•    Breath in at the top – now hold your breath on the way down and in the bottom position for a split second (unless you have high blood pressure)
•    Once upward movement is initiated breath out as you stand up

•    This series will help you learn to sit back rather than down when you squat as well as to keep your knees behind your toes
•    Begin by setting an adjustable platform or low box near a wall – make sure it is sturdy enough to support your bodyweight!
•    Set the platform such that as you sit on it the tops of your thighs are parallel with the floor
•    From the seated position place your toes against the wall and assume your squat stance
•    Take a breath into the belly, Spread the floor, lift your big toes and stand
•    Try to sit back onto the platform without “plopping” down onto it and return to the standing position once again
•    Once you can repeat this 2-3 times in a row without “plopping” down you are ready to move onto the next progression

sqdescribe the image

• This time begin standing with your toes against the wall in your squat stance
• Breath into the belly, spread the floor, lift the big toes, push your hips back and maintain a good arch in your spine
• You will notice that at ¾ of the way down you will have to use your hip flexor muscles to pull you down
• This is where it gets tough! Your partner will have to spot you from behind and keep you from falling backwards – your partner’s job is to push you forward enough so that you can pull yourself down to parallel… you want to get used to your hip flexors working hard here!

describe the imagedescribe the image

• Once you feel comfortable enough, try this without your partner
• Note that this is the exact form you will use with the bar on your back – you must master this exercise before moving on!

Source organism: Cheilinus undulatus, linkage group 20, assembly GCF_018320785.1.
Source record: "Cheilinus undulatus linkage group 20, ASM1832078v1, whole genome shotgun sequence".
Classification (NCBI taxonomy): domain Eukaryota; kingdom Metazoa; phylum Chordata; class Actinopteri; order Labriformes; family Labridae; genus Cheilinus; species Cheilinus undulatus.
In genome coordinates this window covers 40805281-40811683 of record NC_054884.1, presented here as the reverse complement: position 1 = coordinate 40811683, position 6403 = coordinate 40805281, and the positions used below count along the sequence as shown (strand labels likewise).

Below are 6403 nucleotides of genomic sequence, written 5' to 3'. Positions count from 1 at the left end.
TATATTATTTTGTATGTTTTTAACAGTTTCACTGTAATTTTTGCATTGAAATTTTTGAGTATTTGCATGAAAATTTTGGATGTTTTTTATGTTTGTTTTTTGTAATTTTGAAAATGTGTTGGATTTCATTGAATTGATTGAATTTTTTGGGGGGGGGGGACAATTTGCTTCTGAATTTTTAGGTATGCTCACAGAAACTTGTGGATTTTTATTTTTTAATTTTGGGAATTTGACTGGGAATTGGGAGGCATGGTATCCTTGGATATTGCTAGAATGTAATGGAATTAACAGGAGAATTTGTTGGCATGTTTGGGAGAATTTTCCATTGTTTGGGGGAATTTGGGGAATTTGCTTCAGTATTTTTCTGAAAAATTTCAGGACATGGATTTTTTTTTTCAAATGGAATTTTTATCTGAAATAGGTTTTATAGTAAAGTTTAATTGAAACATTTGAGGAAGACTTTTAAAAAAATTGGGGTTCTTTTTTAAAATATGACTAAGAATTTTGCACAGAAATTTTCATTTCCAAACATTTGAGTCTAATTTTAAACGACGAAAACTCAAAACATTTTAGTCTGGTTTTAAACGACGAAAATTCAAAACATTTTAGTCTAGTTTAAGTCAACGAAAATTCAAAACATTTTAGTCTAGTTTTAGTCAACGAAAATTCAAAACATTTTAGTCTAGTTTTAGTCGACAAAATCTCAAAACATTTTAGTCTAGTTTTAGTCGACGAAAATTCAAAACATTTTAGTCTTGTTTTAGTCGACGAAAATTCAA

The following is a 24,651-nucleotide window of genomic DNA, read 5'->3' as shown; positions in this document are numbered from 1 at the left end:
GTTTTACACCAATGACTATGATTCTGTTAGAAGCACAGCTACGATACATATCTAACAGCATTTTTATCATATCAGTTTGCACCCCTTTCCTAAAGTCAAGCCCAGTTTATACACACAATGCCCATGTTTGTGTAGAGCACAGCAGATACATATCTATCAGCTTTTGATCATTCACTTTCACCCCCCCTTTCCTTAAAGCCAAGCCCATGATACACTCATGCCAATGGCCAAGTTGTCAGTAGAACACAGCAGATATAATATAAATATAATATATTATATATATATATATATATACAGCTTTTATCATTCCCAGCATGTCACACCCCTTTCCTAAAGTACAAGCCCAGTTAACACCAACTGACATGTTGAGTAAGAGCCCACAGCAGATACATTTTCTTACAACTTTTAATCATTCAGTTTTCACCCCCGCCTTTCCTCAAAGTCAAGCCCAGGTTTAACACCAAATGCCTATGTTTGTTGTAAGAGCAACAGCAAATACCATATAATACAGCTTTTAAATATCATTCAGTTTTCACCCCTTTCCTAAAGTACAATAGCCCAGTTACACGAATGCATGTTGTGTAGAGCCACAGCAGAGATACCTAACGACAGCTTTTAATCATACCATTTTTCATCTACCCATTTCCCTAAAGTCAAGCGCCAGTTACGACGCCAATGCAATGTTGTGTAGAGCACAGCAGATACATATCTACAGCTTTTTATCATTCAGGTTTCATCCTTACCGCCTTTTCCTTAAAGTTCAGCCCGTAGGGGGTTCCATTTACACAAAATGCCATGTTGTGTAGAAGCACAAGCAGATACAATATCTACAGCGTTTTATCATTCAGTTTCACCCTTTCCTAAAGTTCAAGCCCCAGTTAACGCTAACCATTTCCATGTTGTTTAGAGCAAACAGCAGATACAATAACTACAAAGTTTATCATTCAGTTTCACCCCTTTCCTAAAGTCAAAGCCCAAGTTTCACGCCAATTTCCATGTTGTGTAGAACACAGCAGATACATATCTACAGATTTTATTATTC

• You may pick this up right away, or you may have to practice 2 sets of 3 reps on this each day for as long as a couple of weeks to master it – either way, stay with it because it will pay you back down the road!

describe the imagesq4

•    Once you have mastered the wall squat place an empty barbell across your shoulders and extend your arms out straight with your thumbs up to the ceiling and at eye level
•    Now squat like you’ve been practicing against the wall: breath into the belly, spread the floor, lift the toes, push the hips back and maintain a great spinal arch
•    The purpose of the bar here is to give you some feedback as to whether you are falling forward or not – if the bar rolls off your shoulders you are falling forward – check your weight distribution and keep working on it!
•    Once you can do this for a set of 2-3 reps in a row you are ready to back squat!


• For the back squat, we want a “low bar position”
• To achieve this, squeeze your shoulder blades together hard – this will create a natural “shelf” for the bar to sit on... The “shelf” is your trapezius and rear deltoid muscles contracting – the bar ill sit here comfortably without feeling like you are rubbing your spine with the bar
• Grip the bar firmly – experiment with the width of your hands for comfort – try to turn your wrists in… they won’t move very much, but by contracting your wrist muscles your wrists will hurt less from the awkwardness of the position
• Keep your eyes up and push your head back into the bar (like when you try to make your neck look bigger in your team photo)
• Note that this may feel uncomfortable at first… your wrists and upper back may not be strong enough initially to support much weight in this fashion, but STICK WITH IT, your upper back will grow thick with muscle from supporting weight in this manner – not to mention this is the most advantageous way to hold the bar (in time your spine will thank you)



•   At this point, having mastered the previous progressions, the back squat should be a breeze
•  Perform your practice sets with no more than 2 reps at a time with light weight until you get the hang of it (have a partner watch you!) and add weight slowly – in time you will have a healthy and impressive physique from all of your hard work!   


Breath into the belly
Spread the floor
Lift the toes
Head back
Great arch
Drive through the heels... and.... Get Strong

describe the image  A Series of Pendulum 5-Way Neck Machines in the Colgate Weight Room


Topics: Muscular Growth, The Squat, Strength Training, Success

Squatting Low With A Barbell

Posted by Mike Gittleson on Sep 12, 2013 10:00:00 PM

In this months Sports Medicine Journal researchers reviewed knee joint and vertebral column changes in relation to squatting depth and load.  They concluded, "Provided that technique is learned accurately under expert supervision and with progressive training loads, the deep squat presents an effective training exercise for protection against injuries and strengthening of the lower extremity.  Contrary to commonly voiced concern, deep squats do not contribute increased risk of injury to passive tissues."